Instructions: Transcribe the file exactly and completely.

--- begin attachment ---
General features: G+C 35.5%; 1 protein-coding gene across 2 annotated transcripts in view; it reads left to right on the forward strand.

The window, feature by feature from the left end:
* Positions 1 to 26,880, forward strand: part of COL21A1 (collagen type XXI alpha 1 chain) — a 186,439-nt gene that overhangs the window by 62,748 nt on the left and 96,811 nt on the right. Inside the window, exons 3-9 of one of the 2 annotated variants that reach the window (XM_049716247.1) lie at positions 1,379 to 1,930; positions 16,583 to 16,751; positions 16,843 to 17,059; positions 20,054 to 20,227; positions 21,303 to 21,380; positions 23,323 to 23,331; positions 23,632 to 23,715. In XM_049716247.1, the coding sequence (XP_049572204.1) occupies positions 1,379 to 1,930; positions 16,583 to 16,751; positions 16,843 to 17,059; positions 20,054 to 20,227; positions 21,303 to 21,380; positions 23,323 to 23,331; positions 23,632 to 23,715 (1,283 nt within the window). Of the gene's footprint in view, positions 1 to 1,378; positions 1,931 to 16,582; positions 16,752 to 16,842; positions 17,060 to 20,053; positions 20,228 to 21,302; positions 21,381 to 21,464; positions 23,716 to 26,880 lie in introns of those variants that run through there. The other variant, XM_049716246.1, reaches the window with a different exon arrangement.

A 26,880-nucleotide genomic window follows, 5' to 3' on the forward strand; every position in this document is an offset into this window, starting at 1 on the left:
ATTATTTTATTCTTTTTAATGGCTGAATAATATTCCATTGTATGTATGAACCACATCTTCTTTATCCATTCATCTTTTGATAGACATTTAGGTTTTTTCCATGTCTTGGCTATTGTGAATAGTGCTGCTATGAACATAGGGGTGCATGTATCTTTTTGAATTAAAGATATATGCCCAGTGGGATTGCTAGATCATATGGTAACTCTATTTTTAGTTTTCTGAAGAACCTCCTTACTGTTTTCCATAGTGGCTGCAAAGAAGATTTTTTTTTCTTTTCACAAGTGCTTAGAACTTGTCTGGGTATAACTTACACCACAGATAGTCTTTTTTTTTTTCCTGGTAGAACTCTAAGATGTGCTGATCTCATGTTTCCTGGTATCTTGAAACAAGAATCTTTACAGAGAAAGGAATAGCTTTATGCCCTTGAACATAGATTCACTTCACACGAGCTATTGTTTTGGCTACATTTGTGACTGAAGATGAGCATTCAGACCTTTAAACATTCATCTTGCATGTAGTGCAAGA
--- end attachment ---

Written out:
General features: G+C 35.5%; 1 protein-coding gene across 2 annotated transcripts in view; it reads left to right on the forward strand.

The window, feature by feature from the left end:
* Positions 1 to 26,880, forward strand: part of COL21A1 (collagen type XXI alpha 1 chain) — a 186,439-nt gene that overhangs the window by 62,748 nt on the left and 96,811 nt on the right. Inside the window, exons 3-9 of one of the 2 annotated variants that reach the window (XM_049716247.1) lie at positions 1,379 to 1,930; positions 16,583 to 16,751; positions 16,843 to 17,059; positions 20,054 to 20,227; positions 21,303 to 21,380; positions 23,323 to 23,331; positions 23,632 to 23,715. In XM_049716247.1, the coding sequence (XP_049572204.1) occupies positions 1,379 to 1,930; positions 16,583 to 16,751; positions 16,843 to 17,059; positions 20,054 to 20,227; positions 21,303 to 21,380; positions 23,323 to 23,331; positions 23,632 to 23,715 (1,283 nt within the window). Of the gene's footprint in view, positions 1 to 1,378; positions 1,931 to 16,582; positions 16,752 to 16,842; positions 17,060 to 20,053; positions 20,228 to 21,302; positions 21,381 to 21,464; positions 23,716 to 26,880 lie in introns of those variants that run through there. The other variant, XM_049716246.1, reaches the window with a different exon arrangement.

A 26,880-nucleotide genomic window follows, 5' to 3' on the forward strand; every position in this document is an offset into this window, starting at 1 on the left:
ATTATTTTATTCTTTTTAATGGCTGAATAATATTCCATTGTATGTATGAACCACATCTTCTTTATCCATTCATCTTTTGATAGACATTTAGGTTTTTTCCATGTCTTGGCTATTGTGAATAGTGCTGCTATGAACATAGGGGTGCATGTATCTTTTTGAATTAAAGATATATGCCCAGTGGGATTGCTAGATCATATGGTAACTCTATTTTTAGTTTTCTGAAGAACCTCCTTACTGTTTTCCATAGTGGCTGCAAAGAAGATTTTTTTTTCTTTTCACAAGTGCTTAGAACTTGTCTGGGTATAACTTACACCACAGATAGTCTTTTTTTTTTTCCTGGTAGAACTCTAAGATGTGCTGATCTCATGTTTCCTGGTATCTTGAAACAAGAATCTTTACAGAGAAAGGAATAGCTTTATGCCCTTGAACATAGATTCACTTCACACGAGCTATTGTTTTGGCTACATTTGTGACTGAAGATGAGCATTCAGACCTTTAAACATTCATCTTGCATGTAGTGCAAGA